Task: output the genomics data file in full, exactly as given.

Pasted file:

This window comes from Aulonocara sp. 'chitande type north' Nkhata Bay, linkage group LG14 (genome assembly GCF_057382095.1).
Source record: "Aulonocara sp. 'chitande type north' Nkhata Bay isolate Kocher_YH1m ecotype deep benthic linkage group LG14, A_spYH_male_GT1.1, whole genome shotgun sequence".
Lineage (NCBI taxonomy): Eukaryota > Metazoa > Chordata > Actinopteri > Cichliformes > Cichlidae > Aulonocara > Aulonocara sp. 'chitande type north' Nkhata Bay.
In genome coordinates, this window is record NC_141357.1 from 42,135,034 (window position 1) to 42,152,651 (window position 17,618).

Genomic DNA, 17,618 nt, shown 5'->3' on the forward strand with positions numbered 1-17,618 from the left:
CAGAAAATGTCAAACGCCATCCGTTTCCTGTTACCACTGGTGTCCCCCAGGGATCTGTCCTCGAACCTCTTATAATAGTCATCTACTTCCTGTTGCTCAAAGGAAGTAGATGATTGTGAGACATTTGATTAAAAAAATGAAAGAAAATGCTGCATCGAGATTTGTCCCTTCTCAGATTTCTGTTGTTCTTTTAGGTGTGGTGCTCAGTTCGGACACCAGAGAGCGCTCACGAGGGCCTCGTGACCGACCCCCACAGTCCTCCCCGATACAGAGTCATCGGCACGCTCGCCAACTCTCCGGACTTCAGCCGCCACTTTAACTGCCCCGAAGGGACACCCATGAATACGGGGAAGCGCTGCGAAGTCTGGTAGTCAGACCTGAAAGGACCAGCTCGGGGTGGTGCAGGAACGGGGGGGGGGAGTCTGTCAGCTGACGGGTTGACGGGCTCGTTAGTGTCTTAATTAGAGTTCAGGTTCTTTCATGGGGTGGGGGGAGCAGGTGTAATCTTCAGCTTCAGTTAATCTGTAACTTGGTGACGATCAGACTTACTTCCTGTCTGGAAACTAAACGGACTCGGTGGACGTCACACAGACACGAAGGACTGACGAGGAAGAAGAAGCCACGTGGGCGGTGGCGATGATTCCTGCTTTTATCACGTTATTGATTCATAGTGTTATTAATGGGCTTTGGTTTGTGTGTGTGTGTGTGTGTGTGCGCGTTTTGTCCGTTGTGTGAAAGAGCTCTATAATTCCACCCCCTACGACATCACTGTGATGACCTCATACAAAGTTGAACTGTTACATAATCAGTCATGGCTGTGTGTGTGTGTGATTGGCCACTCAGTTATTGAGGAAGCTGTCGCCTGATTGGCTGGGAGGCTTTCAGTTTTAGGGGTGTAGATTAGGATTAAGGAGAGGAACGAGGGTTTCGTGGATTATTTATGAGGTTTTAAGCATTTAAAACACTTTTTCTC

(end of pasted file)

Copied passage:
This window comes from Aulonocara sp. 'chitande type north' Nkhata Bay, linkage group LG14 (genome assembly GCF_057382095.1).
Source record: "Aulonocara sp. 'chitande type north' Nkhata Bay isolate Kocher_YH1m ecotype deep benthic linkage group LG14, A_spYH_male_GT1.1, whole genome shotgun sequence".
Lineage (NCBI taxonomy): Eukaryota > Metazoa > Chordata > Actinopteri > Cichliformes > Cichlidae > Aulonocara > Aulonocara sp. 'chitande type north' Nkhata Bay.
In genome coordinates, this window is record NC_141357.1 from 42,135,034 (window position 1) to 42,152,651 (window position 17,618).

Genomic DNA, 17,618 nt, shown 5'->3' on the forward strand with positions numbered 1-17,618 from the left:
CAGAAAATGTCAAACGCCATCCGTTTCCTGTTACCACTGGTGTCCCCCAGGGATCTGTCCTCGAACCTCTTATAATAGTCATCTACTTCCTGTTGCTCAAAGGAAGTAGATGATTGTGAGACATTTGATTAAAAAAATGAAAGAAAATGCTGCATCGAGATTTGTCCCTTCTCAGATTTCTGTTGTTCTTTTAGGTGTGGTGCTCAGTTCGGACACCAGAGAGCGCTCACGAGGGCCTCGTGACCGACCCCCACAGTCCTCCCCGATACAGAGTCATCGGCACGCTCGCCAACTCTCCGGACTTCAGCCGCCACTTTAACTGCCCCGAAGGGACACCCATGAATACGGGGAAGCGCTGCGAAGTCTGGTAGTCAGACCTGAAAGGACCAGCTCGGGGTGGTGCAGGAACGGGGGGGGGGAGTCTGTCAGCTGACGGGTTGACGGGCTCGTTAGTGTCTTAATTAGAGTTCAGGTTCTTTCATGGGGTGGGGGGAGCAGGTGTAATCTTCAGCTTCAGTTAATCTGTAACTTGGTGACGATCAGACTTACTTCCTGTCTGGAAACTAAACGGACTCGGTGGACGTCACACAGACACGAAGGACTGACGAGGAAGAAGAAGCCACGTGGGCGGTGGCGATGATTCCTGCTTTTATCACGTTATTGATTCATAGTGTTATTAATGGGCTTTGGTTTGTGTGTGTGTGTGTGTGTGTGCGCGTTTTGTCCGTTGTGTGAAAGAGCTCTATAATTCCACCCCCTACGACATCACTGTGATGACCTCATACAAAGTTGAACTGTTACATAATCAGTCATGGCTGTGTGTGTGTGTGATTGGCCACTCAGTTATTGAGGAAGCTGTCGCCTGATTGGCTGGGAGGCTTTCAGTTTTAGGGGTGTAGATTAGGATTAAGGAGAGGAACGAGGGTTTCGTGGATTATTTATGAGGTTTTAAGCATTTAAAACACTTTTTCTC